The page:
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Let children be heard: a failure to listen to children during the pandemic is a children’s rights issue.

By Holly Shorey, Vice Chair, Amnesty Children's Human Rights Network


How is the COVID-19 pandemic affecting children’s rights?

The current COVID-19 pandemic is affecting all of us, and all of us in different ways. Each generation is dealing with different strains, difficulties, and anxieties at this tense time. Although evidence suggests that children tend not to be as affected by the disease itself, this doesn’t mean that they are having an easier time right now.

A survey by the University of Oxford has been investigating the effects of the pandemic on children’s mental health. They found that almost one fifth of primary school age children are scared to leave their homes, and the same amount are anxious about lack of household income, or food scarcity (Fifth of primary children afraid to leave house over Covid-19, survey finds).

The child rights implications to the current crisis are endless. Another harrowing example is that calls to the NSPCC about potential child abuse have risen by 20% since the lockdown started (

Children on free school meals have also been affected. The scheme to keep children fed without being at school has not been delivered problem-free. Sadly, schools across the country have had to resort to using their own budgets or to already stretched food parcel charities to provide for the children in their care (Coronavirus: Families still waiting for free school meal vouchers).

These issues are only scratching the surface. Children’s rights are massively at risk at this time. It’s not all rainbows for children right now.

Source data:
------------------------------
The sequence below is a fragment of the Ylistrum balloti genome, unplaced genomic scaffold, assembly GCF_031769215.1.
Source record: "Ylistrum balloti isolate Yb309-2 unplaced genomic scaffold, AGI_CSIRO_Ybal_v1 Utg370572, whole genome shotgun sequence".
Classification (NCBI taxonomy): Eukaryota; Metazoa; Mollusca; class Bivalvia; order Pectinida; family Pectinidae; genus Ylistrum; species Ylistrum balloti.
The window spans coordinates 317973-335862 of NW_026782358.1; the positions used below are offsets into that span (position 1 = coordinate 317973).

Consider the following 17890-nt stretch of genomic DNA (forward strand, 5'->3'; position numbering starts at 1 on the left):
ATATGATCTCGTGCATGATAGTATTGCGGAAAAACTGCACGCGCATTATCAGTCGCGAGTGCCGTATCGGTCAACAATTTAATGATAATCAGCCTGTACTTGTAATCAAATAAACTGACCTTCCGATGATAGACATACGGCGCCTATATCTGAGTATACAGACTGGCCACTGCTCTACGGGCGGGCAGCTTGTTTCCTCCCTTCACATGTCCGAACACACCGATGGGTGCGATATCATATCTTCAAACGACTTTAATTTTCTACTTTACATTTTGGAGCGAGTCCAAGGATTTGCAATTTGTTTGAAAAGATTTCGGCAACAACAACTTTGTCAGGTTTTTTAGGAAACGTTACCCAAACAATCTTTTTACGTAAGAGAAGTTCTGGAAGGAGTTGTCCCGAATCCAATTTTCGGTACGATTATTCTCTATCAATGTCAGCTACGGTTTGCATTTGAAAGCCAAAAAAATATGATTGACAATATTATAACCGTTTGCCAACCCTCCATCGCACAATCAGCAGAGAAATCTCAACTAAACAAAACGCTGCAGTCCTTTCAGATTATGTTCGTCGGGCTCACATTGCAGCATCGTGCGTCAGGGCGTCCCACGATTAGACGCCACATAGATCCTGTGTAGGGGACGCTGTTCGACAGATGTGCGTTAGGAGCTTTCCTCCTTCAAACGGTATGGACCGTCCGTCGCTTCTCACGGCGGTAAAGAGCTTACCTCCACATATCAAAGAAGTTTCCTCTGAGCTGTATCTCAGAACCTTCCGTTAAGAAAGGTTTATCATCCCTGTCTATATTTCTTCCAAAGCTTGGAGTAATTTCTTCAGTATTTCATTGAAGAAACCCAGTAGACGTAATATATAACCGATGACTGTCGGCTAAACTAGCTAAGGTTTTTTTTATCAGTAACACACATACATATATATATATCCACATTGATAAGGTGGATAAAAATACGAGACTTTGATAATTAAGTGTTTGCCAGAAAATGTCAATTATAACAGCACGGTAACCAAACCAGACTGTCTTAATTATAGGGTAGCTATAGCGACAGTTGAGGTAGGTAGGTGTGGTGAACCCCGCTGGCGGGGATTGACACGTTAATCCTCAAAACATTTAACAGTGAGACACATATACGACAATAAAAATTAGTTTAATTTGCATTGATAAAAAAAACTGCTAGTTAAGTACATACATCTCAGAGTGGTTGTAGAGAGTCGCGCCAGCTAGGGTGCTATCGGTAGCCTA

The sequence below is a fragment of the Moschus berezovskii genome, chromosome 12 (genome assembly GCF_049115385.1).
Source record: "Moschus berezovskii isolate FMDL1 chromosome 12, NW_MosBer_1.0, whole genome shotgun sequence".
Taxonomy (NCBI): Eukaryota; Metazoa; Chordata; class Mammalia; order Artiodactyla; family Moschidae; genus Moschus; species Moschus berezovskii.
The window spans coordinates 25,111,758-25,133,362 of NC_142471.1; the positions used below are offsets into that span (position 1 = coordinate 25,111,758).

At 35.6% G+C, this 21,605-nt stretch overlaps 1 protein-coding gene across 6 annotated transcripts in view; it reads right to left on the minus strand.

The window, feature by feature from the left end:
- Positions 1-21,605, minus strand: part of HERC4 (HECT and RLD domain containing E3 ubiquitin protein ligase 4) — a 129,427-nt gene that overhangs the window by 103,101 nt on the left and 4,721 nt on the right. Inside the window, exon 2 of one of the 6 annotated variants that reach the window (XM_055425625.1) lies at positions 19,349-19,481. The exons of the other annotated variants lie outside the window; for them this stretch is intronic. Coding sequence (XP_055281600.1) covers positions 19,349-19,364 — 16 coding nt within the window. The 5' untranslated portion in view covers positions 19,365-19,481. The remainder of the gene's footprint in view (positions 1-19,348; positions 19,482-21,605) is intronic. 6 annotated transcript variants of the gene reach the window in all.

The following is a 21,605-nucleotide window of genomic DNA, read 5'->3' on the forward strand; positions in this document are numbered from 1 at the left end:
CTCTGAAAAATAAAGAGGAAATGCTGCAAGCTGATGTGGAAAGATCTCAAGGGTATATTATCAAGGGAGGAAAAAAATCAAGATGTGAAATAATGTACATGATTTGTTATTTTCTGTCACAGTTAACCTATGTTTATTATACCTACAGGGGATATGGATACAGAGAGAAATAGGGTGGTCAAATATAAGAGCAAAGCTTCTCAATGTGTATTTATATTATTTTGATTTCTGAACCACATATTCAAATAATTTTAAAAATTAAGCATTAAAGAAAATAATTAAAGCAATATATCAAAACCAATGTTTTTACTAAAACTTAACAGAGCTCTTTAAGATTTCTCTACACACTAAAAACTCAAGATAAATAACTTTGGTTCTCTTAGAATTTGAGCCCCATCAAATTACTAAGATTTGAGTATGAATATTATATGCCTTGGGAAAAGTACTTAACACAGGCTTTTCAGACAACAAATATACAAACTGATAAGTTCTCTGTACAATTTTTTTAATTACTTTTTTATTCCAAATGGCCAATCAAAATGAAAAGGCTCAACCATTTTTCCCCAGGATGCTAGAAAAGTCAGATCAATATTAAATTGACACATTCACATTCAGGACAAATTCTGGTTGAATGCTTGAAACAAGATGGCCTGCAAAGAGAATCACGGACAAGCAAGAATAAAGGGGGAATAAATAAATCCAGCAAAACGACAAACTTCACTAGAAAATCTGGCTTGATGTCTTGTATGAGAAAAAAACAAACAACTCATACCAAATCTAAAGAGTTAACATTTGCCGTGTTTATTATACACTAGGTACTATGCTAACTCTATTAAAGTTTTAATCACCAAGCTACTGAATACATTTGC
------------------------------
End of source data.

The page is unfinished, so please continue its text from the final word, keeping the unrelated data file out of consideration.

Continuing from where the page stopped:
Are children being listened to?

When your rights are affected, we should all be able to speak out and be listened to. As we have seen children are being affected in such a multitude of ways, but despite this currently they’re not being heard. The UK Government announced last week that the public would get the chance to ask questions at the daily COVID-19 press conference (Public to get question at daily UK coronavirus press conference). The people being able to challenge and express their concerns to the Government is a great thing. However, children and young people (under 18s) are not allowed to submit questions. Meaning that, children and young people can’t challenge decision makers, or express their concerns.



Children’s right to be heard

Under article 12 of the UN Convention on the Rights of the Child (UNCRC), children have the right to be heard and listened to on all issues affecting them. Does the COVID-19 pandemic not affect children then? We have seen above that this is certainly not the case. Under their obligations to the UNCRC, decision makers should be actively listening to children not ignoring them.


Other efforts made internationally

Across the world, governments have been finding different ways to listen to and reassure children at this time. One way this is being done is by holding Q&A sessions just for children. For example, the Norwegian Prime Minister held a Q&A allowing children to express their worries, and ask any questions that they had (Coronavirus: Kids in Norway ask prime minister their questions). The same was done by New Zealand’s Prime Minister but she also made sure to reassure children that the Easter Bunny and the Tooth Fairy are considered key workers! By listening to and reassuring children, children understand what’s going on more, why they’re feeling or experiencing what they are, and why we’re all taking the steps we are to fight this pandemic.



I hope that the UK Government starts to listen to children, and take their obligations under the UNCRC seriously. This really matters.

Despite the UK Government’s decision, there are still resources available for children and young people right now. For example, the Children’s Commissioner for England has published a ‘Children's guide to coronavirus’, and the Children’s Commissioner for Scotland has an online Q&A page for children to ask about how COVID-19 affects their rights (Your coronavirus questions).

About Amnesty UK Blogs
Our blogs are written by Amnesty International staff, volunteers and other interested individuals, to encourage debate around human rights issues. They do not necessarily represent the views of Amnesty International.
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